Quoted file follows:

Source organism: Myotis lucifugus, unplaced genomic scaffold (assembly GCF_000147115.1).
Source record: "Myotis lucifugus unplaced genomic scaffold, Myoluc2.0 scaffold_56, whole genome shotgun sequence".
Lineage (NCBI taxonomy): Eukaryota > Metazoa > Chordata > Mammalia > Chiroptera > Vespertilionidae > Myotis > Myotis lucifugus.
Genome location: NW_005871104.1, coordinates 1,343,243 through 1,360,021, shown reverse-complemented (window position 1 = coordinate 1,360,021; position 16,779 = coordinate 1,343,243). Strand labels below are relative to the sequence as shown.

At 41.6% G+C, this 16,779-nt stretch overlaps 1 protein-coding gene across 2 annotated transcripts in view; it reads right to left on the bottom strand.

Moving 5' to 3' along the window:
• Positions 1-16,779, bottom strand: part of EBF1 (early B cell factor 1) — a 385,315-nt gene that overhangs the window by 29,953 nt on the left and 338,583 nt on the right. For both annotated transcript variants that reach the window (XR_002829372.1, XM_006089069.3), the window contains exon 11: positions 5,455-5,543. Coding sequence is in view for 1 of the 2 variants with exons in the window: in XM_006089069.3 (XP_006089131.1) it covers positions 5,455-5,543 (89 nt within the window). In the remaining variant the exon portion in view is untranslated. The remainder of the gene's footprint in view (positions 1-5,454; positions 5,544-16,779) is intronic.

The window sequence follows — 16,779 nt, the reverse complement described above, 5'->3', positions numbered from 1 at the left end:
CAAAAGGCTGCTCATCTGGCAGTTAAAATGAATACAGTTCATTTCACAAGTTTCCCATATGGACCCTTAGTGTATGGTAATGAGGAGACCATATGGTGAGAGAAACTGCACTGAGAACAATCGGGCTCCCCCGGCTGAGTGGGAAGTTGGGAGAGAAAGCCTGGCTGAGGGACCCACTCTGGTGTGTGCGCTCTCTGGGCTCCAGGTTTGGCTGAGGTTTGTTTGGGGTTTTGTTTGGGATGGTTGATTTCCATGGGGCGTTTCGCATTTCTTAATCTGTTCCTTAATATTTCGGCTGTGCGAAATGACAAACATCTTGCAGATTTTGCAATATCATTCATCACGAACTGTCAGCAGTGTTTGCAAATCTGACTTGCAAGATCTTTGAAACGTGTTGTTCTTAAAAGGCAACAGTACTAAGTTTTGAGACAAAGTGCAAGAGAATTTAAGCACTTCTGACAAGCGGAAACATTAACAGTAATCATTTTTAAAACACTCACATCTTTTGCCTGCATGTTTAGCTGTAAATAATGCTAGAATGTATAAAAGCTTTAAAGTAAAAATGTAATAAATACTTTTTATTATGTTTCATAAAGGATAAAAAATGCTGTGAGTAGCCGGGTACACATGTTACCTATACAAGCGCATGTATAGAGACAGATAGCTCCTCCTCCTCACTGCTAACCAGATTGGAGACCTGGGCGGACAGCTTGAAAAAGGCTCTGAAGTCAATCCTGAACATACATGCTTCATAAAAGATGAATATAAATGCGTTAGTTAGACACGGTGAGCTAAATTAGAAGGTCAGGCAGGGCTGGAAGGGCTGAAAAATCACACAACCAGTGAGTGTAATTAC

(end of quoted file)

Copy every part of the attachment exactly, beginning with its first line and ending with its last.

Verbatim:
Source organism: Myotis lucifugus, unplaced genomic scaffold (assembly GCF_000147115.1).
Source record: "Myotis lucifugus unplaced genomic scaffold, Myoluc2.0 scaffold_56, whole genome shotgun sequence".
Lineage (NCBI taxonomy): Eukaryota > Metazoa > Chordata > Mammalia > Chiroptera > Vespertilionidae > Myotis > Myotis lucifugus.
Genome location: NW_005871104.1, coordinates 1,343,243 through 1,360,021, shown reverse-complemented (window position 1 = coordinate 1,360,021; position 16,779 = coordinate 1,343,243). Strand labels below are relative to the sequence as shown.

At 41.6% G+C, this 16,779-nt stretch overlaps 1 protein-coding gene across 2 annotated transcripts in view; it reads right to left on the bottom strand.

Moving 5' to 3' along the window:
• Positions 1-16,779, bottom strand: part of EBF1 (early B cell factor 1) — a 385,315-nt gene that overhangs the window by 29,953 nt on the left and 338,583 nt on the right. For both annotated transcript variants that reach the window (XR_002829372.1, XM_006089069.3), the window contains exon 11: positions 5,455-5,543. Coding sequence is in view for 1 of the 2 variants with exons in the window: in XM_006089069.3 (XP_006089131.1) it covers positions 5,455-5,543 (89 nt within the window). In the remaining variant the exon portion in view is untranslated. The remainder of the gene's footprint in view (positions 1-5,454; positions 5,544-16,779) is intronic.

The window sequence follows — 16,779 nt, the reverse complement described above, 5'->3', positions numbered from 1 at the left end:
CAAAAGGCTGCTCATCTGGCAGTTAAAATGAATACAGTTCATTTCACAAGTTTCCCATATGGACCCTTAGTGTATGGTAATGAGGAGACCATATGGTGAGAGAAACTGCACTGAGAACAATCGGGCTCCCCCGGCTGAGTGGGAAGTTGGGAGAGAAAGCCTGGCTGAGGGACCCACTCTGGTGTGTGCGCTCTCTGGGCTCCAGGTTTGGCTGAGGTTTGTTTGGGGTTTTGTTTGGGATGGTTGATTTCCATGGGGCGTTTCGCATTTCTTAATCTGTTCCTTAATATTTCGGCTGTGCGAAATGACAAACATCTTGCAGATTTTGCAATATCATTCATCACGAACTGTCAGCAGTGTTTGCAAATCTGACTTGCAAGATCTTTGAAACGTGTTGTTCTTAAAAGGCAACAGTACTAAGTTTTGAGACAAAGTGCAAGAGAATTTAAGCACTTCTGACAAGCGGAAACATTAACAGTAATCATTTTTAAAACACTCACATCTTTTGCCTGCATGTTTAGCTGTAAATAATGCTAGAATGTATAAAAGCTTTAAAGTAAAAATGTAATAAATACTTTTTATTATGTTTCATAAAGGATAAAAAATGCTGTGAGTAGCCGGGTACACATGTTACCTATACAAGCGCATGTATAGAGACAGATAGCTCCTCCTCCTCACTGCTAACCAGATTGGAGACCTGGGCGGACAGCTTGAAAAAGGCTCTGAAGTCAATCCTGAACATACATGCTTCATAAAAGATGAATATAAATGCGTTAGTTAGACACGGTGAGCTAAATTAGAAGGTCAGGCAGGGCTGGAAGGGCTGAAAAATCACACAACCAGTGAGTGTAATTAC